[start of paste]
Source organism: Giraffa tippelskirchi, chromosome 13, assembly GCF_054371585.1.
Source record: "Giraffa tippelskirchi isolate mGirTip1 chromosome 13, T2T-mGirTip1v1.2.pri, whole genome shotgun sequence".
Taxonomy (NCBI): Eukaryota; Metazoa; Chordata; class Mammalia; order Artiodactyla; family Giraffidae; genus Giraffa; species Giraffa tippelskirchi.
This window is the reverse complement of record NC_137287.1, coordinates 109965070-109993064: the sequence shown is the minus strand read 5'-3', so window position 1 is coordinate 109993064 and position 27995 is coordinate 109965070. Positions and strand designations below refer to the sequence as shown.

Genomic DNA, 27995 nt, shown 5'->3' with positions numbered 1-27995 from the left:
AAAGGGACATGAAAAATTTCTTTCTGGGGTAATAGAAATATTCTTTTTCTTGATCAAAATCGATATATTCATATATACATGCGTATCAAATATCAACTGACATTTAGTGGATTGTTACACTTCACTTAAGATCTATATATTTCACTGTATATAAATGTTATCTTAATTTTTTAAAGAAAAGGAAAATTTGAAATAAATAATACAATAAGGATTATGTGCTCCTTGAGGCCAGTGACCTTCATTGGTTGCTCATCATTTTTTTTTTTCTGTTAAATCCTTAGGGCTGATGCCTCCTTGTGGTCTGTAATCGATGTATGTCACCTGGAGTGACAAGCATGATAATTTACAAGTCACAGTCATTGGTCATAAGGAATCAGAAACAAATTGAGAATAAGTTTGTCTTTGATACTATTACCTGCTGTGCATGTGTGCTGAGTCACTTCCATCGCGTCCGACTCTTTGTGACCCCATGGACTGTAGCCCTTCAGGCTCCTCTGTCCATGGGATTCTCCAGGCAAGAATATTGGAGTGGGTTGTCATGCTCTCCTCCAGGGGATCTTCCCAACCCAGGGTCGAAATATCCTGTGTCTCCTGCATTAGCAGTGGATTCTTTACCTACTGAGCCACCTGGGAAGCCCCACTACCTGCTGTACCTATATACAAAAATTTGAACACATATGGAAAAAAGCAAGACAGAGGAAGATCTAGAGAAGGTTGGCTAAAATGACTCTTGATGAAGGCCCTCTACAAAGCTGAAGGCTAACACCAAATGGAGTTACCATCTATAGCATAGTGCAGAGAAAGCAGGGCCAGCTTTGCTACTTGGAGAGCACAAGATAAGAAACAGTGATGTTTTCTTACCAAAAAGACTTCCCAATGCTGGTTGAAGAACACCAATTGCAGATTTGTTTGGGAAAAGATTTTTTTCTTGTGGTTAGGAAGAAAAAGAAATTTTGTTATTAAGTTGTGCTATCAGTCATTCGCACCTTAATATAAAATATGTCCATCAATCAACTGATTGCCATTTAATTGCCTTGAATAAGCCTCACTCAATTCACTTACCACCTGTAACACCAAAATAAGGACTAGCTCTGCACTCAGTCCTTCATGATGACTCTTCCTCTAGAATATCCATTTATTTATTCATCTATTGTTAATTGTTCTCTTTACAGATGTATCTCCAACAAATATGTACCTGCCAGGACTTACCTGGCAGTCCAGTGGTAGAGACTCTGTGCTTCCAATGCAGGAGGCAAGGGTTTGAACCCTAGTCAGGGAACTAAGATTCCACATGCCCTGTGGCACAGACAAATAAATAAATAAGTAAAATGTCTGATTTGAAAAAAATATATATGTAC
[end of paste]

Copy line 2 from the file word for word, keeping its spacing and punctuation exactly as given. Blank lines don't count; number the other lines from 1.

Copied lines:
Source record: "Giraffa tippelskirchi isolate mGirTip1 chromosome 13, T2T-mGirTip1v1.2.pri, whole genome shotgun sequence".